var values = range.getValues()

//get boundaries values for conditional formatting
var boundaries = sheet.getRange('B30:B35').getValues();

//get range to 'heatmap'
var backgroundColours = range.getBackgroundColors();

for (var i = 0; i < values.length; i++) {
for (var j = 0; j < values[i].length; j++) {
// Over 90%
if (values[i][j] > boundaries[1][0]) {
backgroundColours[i][j] = '#f8696b';
}
// Between 80% and 90%
if (values[i][j] < boundaries[1][0]
&& values[i][j] >= boundaries[2][0]) {
backgroundColours[i][j] = '#fa9a9c';
}
// Between 60% and 80%
if (values[i][j] < boundaries[2][0]
&& values[i][j] >= boundaries[3][0]) {
backgroundColours[i][j] = '#fbbec1';
}
// Between 40% and 60%
if (values[i][j] < boundaries[3][0]
&& values[i][j] >= boundaries[4][0]) {
backgroundColours[i][j] = '#fcdde0';
}
// Between 20% and 40%
if (values[i][j] < boundaries[4][0]
&& values[i][j] >= boundaries[5][0]) {
backgroundColours[i][j] = '#ebf0f9';
}
// Less than 20%
if (values[i][j] < boundaries[5][0]) {
backgroundColours[i][j] = '#dce5f3';
}
}
}
// set background colors as arranged above
range.setBackgroundColors(backgroundColours);
}

Calling the functions based on the profile ID and goal number specified in the main sheet gives us a quick, actionable report that can easily be adapted for use across multiple accounts.


function generateHeatmap() {
try {
var profileId = SpreadsheetApp.getActiveSpreadsheet()
.getSheetByName('Heatmap').getRange(4,10).getValue();
var goalNumber = SpreadsheetApp.getActiveSpreadsheet()
.getSheetByName('Heatmap').getRange(7,10).getValue();
if (profileId === '') {
Browser.msgBox('Please enter a valid Profile ID');
} else {
var results = getReportDataForProfile(profileId, goalNumber);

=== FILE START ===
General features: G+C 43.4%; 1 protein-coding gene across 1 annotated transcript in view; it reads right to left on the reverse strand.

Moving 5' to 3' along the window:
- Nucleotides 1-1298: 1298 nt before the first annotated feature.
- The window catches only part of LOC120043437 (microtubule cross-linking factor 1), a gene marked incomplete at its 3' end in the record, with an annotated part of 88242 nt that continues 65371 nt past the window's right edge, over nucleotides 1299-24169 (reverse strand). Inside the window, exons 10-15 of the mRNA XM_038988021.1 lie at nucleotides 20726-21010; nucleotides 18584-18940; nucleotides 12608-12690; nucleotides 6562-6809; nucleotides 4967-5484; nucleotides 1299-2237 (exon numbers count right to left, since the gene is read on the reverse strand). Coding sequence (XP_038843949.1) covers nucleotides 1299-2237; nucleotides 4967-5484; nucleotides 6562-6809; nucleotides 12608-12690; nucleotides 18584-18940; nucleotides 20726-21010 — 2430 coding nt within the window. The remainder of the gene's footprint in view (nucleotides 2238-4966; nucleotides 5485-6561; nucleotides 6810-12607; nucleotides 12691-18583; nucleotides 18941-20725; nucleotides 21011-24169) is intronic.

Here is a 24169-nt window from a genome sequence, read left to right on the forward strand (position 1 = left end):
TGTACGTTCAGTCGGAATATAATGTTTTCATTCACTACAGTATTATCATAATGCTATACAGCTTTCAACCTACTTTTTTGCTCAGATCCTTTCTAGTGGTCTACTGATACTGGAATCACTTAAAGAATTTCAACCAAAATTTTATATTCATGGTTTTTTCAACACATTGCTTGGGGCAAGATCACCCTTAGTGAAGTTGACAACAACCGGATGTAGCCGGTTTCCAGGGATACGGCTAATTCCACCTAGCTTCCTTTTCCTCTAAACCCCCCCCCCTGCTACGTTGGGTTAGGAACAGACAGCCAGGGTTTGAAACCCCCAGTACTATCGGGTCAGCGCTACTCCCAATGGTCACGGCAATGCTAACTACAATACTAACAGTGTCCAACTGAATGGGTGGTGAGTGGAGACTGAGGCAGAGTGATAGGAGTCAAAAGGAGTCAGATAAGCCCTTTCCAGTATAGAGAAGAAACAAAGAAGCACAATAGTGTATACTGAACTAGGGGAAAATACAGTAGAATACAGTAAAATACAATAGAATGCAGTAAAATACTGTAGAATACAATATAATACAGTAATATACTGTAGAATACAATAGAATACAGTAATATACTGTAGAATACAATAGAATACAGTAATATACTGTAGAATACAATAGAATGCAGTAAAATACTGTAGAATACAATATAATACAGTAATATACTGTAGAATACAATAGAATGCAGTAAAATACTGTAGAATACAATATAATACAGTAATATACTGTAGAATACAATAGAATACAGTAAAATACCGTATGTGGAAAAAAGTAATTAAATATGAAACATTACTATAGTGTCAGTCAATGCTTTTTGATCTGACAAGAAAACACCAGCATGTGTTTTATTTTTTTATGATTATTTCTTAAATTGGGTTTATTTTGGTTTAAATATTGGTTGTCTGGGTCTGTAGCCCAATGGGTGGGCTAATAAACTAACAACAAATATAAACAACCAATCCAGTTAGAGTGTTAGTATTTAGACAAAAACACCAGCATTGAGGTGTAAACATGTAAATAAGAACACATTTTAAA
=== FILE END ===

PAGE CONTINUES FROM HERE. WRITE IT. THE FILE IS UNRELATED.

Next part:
outputToSpreadsheet(results);
formatting();
}
} catch(error) {
Browser.msgBox(error.message);
}
}

This was my first foray into the slick integration between the Core Reporting API and spreadsheets, but has proven a valuable test case for how effective it will be to roll this method of reporting into our daily process of managing accounts.

We have now started the next steps, which involves building out “client dashboards” that will allow account managers access to useful reports at the press of a button. This moves us toward the goal of minimizing the time gathering and collating data, freeing it up to add further value to client projects.

Editor's Note: If you're interested in further scripting your AdWords accounts, take a look at AdWords Scripts, a version of Apps Script that's embedded right into the AdWords interface.

David Fothergill   profile | twitter | LinkedIn

Guest author David Fothergill is a Project Director at the search marketing agency QueryClick, focusing on Paid Search and Conversion Optimisation. He has been working in the field for around 8 years and currently handles a range of clients for the company, in verticals ranging from fashion and retail through to industrial services.


URL: http://googleappsdeveloper.blogspot.com/2012/12/adwords-analysis-in-google-apps-script.html